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about immigration, build up the military, and more. for the last 10 years that has not happened. activists look at the establishment and say we don't believe you. we will try something different. of stagnation and post economic crisis populism. donald trump tapped into that. katty: do you support the nominee enthusiasm for? tim: i have reservations because some of the things he has said and the way he has said it are uncomfortable for me. as i compare what he could do, might do, but i hope you will do in ways of improving, i think it will be better than hillary clinton. katty: do think they will rally around donald trump? tim: i think so. on the heels of barack obama beating hillary clinton there in 2012 to said they
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would never vote for barack obama. by october, most of these people will be on board. katty: can he win in november? tim: you have to say at the moment that hillary clinton is the front-runner, but do not underestimate donald trump's ability to scramble formulas and flip states that are different. he will have an uphill climb, but he can defy predictions. katty: which groups will he have to make the biggest effort to reach out to? tim: a comes down to six or seven states, the swing voters. suburban women, blue-collar men, and latinos. he is underperforming in those categories with the possible exception of blue-collar men. he will have to improve his standing and possibly bring in new voters. katty: you have to reach out to women and make sure he carries on with her the support he has had.
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tim: that is true. that is not inconsistent with bringing over conservative democrats, lunch bucket democrats. reagan democrats, whatever you want to call them. re-scramble calculations, commentary, and analysis in ways that we cannot predict. katty: thank you for coming in. more on donald trump's path to the nomination i talked to molly who covers the presidential campaign. representative of most republicans question like they have some reservations about donald trump, but will fall in line? >> most republicans yes. partisanship is powerful. this is a different kind of nominee. mentionedim pawlenty there were previous holdouts, but this is a different phenomenon. there was a very vocal faction of big names in the conservative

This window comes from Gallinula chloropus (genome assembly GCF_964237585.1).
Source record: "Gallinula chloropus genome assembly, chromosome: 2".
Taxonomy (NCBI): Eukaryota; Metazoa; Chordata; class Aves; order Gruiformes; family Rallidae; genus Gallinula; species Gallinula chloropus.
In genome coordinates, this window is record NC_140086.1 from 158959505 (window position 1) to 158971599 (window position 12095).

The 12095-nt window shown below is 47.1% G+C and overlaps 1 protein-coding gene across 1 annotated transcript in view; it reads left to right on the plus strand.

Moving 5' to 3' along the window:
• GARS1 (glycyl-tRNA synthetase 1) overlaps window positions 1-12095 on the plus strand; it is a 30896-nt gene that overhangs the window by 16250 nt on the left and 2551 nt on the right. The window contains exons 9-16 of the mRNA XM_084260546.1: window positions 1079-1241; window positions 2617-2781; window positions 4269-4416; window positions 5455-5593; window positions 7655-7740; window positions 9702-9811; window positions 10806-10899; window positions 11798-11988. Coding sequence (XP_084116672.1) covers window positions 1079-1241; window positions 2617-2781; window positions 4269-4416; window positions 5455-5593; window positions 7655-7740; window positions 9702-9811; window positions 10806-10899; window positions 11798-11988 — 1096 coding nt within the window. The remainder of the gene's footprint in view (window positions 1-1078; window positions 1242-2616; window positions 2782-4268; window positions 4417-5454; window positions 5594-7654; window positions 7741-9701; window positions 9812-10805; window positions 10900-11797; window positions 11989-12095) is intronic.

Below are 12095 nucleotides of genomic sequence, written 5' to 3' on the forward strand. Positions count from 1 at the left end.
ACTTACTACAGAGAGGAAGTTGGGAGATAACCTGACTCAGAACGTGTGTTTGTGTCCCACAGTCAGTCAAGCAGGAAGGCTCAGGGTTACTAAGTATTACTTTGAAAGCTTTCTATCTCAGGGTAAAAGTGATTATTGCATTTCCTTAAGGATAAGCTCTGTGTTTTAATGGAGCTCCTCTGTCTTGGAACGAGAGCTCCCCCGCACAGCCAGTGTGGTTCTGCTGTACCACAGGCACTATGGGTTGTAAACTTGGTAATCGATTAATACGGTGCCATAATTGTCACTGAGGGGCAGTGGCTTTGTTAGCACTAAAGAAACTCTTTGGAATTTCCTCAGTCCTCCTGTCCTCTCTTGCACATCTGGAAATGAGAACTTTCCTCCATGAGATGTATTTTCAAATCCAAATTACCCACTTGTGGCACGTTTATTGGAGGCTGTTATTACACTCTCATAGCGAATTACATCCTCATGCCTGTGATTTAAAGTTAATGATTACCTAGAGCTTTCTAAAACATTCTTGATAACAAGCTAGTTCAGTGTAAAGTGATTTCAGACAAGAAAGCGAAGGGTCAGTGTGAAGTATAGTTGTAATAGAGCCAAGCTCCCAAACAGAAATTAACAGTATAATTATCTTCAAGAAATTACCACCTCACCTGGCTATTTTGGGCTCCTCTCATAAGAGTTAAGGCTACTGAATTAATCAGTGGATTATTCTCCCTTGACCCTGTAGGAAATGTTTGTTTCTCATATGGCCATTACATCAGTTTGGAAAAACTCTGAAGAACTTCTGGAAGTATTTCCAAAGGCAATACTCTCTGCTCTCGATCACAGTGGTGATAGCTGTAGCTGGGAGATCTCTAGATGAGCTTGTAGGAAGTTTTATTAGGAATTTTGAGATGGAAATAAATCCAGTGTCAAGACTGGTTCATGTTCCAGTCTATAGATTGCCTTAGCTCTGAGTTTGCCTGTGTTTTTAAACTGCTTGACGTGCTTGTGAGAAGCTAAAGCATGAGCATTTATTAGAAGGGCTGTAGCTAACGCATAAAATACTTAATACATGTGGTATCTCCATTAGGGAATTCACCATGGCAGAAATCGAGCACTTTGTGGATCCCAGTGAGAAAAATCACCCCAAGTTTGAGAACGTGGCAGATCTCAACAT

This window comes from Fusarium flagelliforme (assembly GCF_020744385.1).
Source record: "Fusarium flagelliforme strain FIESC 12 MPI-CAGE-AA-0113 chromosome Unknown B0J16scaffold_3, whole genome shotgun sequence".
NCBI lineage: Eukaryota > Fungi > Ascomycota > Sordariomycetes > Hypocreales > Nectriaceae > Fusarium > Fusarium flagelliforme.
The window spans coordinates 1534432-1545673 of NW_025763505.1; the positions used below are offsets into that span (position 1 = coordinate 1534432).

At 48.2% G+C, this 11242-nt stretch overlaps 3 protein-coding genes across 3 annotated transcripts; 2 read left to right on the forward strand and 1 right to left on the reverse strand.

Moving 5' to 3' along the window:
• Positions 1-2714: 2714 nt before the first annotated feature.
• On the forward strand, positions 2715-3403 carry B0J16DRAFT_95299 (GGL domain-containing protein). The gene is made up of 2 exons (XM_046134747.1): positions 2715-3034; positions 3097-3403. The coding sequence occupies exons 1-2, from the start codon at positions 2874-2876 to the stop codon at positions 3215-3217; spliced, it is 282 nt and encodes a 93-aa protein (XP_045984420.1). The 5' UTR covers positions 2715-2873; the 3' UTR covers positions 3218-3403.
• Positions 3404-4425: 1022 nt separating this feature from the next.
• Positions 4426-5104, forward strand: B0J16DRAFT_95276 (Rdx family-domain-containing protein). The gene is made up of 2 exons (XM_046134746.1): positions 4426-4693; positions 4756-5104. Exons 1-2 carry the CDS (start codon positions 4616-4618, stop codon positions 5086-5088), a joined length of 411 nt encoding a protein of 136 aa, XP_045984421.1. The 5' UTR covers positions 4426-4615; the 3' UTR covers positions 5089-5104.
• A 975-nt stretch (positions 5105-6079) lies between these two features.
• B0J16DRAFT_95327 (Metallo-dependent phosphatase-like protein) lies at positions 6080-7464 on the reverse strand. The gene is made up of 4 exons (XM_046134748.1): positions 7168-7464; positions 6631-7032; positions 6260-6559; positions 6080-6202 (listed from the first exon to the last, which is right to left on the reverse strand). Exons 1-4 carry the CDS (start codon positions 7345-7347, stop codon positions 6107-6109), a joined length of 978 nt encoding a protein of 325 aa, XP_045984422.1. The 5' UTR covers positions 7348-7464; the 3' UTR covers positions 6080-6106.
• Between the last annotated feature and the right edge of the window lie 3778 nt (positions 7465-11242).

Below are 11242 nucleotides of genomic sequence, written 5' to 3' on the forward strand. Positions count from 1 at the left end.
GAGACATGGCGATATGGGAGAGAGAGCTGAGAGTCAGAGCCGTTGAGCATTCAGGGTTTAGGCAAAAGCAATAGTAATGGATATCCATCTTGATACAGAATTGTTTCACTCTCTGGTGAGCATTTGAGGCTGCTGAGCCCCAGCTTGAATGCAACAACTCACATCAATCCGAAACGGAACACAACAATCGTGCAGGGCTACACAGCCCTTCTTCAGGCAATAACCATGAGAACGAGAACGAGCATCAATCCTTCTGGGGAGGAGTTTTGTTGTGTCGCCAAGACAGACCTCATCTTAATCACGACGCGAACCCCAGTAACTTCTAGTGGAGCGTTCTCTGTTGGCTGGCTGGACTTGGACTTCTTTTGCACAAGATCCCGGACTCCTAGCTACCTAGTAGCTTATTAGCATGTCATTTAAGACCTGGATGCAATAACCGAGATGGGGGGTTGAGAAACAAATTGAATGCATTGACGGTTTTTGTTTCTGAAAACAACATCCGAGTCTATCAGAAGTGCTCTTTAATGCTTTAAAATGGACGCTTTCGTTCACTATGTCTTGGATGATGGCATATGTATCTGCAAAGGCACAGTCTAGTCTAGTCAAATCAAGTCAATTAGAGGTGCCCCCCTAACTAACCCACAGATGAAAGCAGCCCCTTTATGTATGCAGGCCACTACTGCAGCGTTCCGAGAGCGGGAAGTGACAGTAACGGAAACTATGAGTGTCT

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intelligentsia -- top strategists and voices for the right -- who say that they view donald trump as we onto pale. having crossed the line here is something different than someone they did not agree with in a primary. there is a large and vocal segment that will not support donald trump no matter what. i think this will be a continuing problem for trump as he becomes the nominee. katty: the atlantic says it is the day that the republican party died referring to donald trump getting the nomination. why does the republican party not survive donald trump's candidacy? >> the republican party as we know it will not survive. it is irrevocably broken. there is an irreconcilable breach between the party establishment and the base. the lack of understanding. the degree to which these people are looking for completely different things in the people
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they seek to represent them. i don't think there is going back. there will continue to exist a republican national committee and republican party, but the party is broken. katty: if trump loses in november against hillary clinton, wouldn't the establishment and a publican party say "we told you so. you wanted someone like donald trump. he is a loose cannon. let's go back to boring establishment politics as we know it." >> would we have learned is that the ideas the republican establishment was selling is not what the base wanted. smaller government, lower taxes -- all of the conservative principles that they thought the party was about , a candidate just ran that was against a lot of those things. a completely different set of ideas based on a different tone and tenor of politics, and got both in republican primary.
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after he loses this election, donald trump does not disappear. the movement he has built does not disappear. those voters i do not think are easily assimilated back into the party. katty: do think he has a chance of winning in november? >> anything is possible. the best case you can make is the case that governor tim pawlenty was making. so many impossible things have happened, you cannot rule out the possibility of more of them. it seems like a steep climb in conventional terms. if you're looking at this in terms of the traditional voting demographics and partisans and motivations -- but what we have seen them donald trump is that he can cut this on a new axis and show us things we have not seen before. katty: thank you for coming in. the fascinating thing about this election is not what it tells us about donald trump, but what it tells us about the state of america. around the world, the united states says an agreement has been reached with russia to